As we are busy with Christmas preparations and parties, the county council sneaks in drastic cuts to the most vulnerable.
Cuts to the homeless budgets have been rushed through just before Christmas despite the well thought through – and financially sound – input into the consultation, which Stonepillow presented to the Health and Adult Social Care Committee earlier in December.
Bus subsidies have been cut, too, with inevitable effects on social isolation.
Without a reliable, affordable and regular bus service we don’t even offer people choice in the way they travel, which will lead to even more congestion and air pollution.
We have four layers of Government, all run by the Conservative Party and yet our councils are unable to work together to prevent harm to the most vulnerable.
Big Whitehall announcements about rough sleepers on the national news ring hollow in our ears, when we know that our local councils state they just can’t make ends meet.
Our councils actually have millions in reserve but are fighting over whose statutory responsibility it is to help the less advantaged.
This is our society at its worst.
Meanwhile, the churches in Chichester are well on their way to setting up their own scheme to help the homeless – providing hot meals every day and hopefully soon an overnight facility once training has taken place and statutory hoops jumped through.
I wonder if at the back of the councillors’ minds is the reassurance that the ‘support system’ can be hacked away or wages kept low, or rents high, or even professional support workers done away with as there will always be generous people around to donate to the Foodbank and set up ‘cheaper to run’ services depending almost entirely on volunteers.
Having an alternative service in local churches does offer choice to the homeless of where they receive help but taking away the funds to Stonepillow and the other providers is not humane.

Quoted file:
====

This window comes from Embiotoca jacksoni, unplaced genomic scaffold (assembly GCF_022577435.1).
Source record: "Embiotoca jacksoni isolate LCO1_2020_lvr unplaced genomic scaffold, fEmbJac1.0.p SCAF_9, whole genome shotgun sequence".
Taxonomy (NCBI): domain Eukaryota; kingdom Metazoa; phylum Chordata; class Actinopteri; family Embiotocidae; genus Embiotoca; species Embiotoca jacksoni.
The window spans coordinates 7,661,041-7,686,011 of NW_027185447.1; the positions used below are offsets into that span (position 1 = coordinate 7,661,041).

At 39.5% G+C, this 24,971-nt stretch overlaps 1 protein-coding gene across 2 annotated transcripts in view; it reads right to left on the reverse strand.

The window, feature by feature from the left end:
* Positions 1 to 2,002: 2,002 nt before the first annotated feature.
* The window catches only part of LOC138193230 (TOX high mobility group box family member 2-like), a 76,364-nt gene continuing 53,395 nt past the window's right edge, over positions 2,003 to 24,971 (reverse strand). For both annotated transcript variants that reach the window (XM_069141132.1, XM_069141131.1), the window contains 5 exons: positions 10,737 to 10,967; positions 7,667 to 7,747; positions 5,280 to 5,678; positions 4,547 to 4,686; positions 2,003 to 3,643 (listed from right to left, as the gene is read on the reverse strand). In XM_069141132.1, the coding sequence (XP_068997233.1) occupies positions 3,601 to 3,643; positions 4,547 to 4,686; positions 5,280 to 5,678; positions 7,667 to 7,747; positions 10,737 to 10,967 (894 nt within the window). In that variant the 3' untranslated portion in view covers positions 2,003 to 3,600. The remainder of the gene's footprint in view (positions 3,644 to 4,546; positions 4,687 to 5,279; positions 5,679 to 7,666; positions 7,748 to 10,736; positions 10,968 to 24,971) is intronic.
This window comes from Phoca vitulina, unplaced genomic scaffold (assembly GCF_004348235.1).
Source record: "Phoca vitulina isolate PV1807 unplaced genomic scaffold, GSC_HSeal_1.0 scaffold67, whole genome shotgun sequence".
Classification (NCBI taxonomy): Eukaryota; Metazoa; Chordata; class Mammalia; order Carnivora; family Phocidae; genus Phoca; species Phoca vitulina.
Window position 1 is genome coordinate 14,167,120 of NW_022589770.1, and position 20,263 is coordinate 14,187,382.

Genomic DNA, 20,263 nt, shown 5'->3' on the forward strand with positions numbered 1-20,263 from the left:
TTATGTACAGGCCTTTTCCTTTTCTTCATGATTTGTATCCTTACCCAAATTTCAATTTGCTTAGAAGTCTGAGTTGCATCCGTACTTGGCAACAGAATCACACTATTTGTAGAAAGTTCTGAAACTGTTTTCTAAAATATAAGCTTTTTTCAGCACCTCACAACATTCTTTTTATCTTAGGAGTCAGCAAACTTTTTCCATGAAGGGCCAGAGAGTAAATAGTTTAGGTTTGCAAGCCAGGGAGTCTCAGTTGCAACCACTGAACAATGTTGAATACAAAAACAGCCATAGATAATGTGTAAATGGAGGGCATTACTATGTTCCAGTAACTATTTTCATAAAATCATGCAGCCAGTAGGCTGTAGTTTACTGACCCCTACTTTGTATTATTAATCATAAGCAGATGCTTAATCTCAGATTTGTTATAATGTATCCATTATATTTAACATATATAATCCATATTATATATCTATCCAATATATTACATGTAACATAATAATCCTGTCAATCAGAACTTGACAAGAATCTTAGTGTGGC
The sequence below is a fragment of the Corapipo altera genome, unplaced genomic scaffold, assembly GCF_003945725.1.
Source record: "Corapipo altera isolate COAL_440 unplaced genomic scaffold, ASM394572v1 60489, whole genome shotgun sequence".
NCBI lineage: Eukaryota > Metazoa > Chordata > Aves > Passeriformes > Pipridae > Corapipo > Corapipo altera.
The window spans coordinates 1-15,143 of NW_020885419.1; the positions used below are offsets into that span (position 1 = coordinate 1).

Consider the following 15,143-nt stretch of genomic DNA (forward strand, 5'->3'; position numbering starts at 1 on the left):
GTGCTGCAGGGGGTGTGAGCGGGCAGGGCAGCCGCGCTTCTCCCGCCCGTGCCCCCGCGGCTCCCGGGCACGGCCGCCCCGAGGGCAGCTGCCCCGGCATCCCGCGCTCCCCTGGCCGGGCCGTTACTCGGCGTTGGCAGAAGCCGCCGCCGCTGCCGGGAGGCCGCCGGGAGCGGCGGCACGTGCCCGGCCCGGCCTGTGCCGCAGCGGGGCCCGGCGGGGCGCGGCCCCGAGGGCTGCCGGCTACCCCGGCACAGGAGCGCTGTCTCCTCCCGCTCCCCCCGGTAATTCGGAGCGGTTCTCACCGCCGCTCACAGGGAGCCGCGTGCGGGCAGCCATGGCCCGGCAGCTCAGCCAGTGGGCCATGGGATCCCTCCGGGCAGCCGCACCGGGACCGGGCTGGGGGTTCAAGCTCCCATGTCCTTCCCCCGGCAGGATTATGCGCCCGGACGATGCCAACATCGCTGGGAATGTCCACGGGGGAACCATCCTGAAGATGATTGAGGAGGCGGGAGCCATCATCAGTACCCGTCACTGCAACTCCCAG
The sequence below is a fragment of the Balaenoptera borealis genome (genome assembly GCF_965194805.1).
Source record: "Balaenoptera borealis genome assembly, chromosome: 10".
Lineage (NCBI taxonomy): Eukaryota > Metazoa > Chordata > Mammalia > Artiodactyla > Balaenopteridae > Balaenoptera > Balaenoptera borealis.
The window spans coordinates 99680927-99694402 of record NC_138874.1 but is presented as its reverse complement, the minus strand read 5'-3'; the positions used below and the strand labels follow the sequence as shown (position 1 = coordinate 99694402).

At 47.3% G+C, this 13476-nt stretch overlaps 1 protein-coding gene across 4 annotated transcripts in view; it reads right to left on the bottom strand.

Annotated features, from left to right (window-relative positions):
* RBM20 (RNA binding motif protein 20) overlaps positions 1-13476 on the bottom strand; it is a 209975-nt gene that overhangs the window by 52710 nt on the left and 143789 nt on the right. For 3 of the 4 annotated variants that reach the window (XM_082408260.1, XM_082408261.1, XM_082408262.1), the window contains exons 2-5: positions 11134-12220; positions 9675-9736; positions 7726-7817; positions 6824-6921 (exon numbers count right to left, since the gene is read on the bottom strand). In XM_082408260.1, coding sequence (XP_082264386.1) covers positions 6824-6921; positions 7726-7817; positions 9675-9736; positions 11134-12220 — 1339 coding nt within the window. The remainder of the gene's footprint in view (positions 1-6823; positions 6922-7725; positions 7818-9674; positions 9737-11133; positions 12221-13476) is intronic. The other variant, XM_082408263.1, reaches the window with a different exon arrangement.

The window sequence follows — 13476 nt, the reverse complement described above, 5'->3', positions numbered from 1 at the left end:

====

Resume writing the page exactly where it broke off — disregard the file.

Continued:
Who will pay the price? The people who fall through the net.
The professional support from Stonepillow and all the other providers shouldn’t be cut back – even if you have the churches to pick up the pieces.
We need both sorts of provision. It should’t be either or.
We also face a Local Plan where most houses delivered by developers are clearly unaffordable and don’t fulfil local need (we are crying out for smaller, cheaper units).
I urge residents to comment on the Plan before the February deadline and stand up for provision to be made that local people can afford.
The whole system is dysfunctional.
Yes, I agree it needs overhaul, but not in a way that leaves gaps in provision and which is at the expense of the homeless people on our streets this winter.
The mayor has set up a Homelessness Forum – it shouldn’t be too hard for proper working together of
all sectors and layers of councils surely?
I hope that the opposition parties in the county can hold one cabinet member to account in the new year and that we can somehow get our democratic system to work better and for all, not just for the already well housed and those who have cars.
Let’s hope also that we can start to shift the main priority of our institutions away from obsessive focus on money towards the well-being of our residents.
If you put people’s well being first, shared prosperity will follow.
If you make cost-cutting your key mantra, the consequences can easily damage the most vulnerable.
Last Christmas saw the closure of the Foyer.
This Christmas is not much better with ill-thought through cuts.
Let’s work together to turn this ship around in 2019.
Sarah Sharp, City councillor for Chichester South, Whyke Lane, Chichester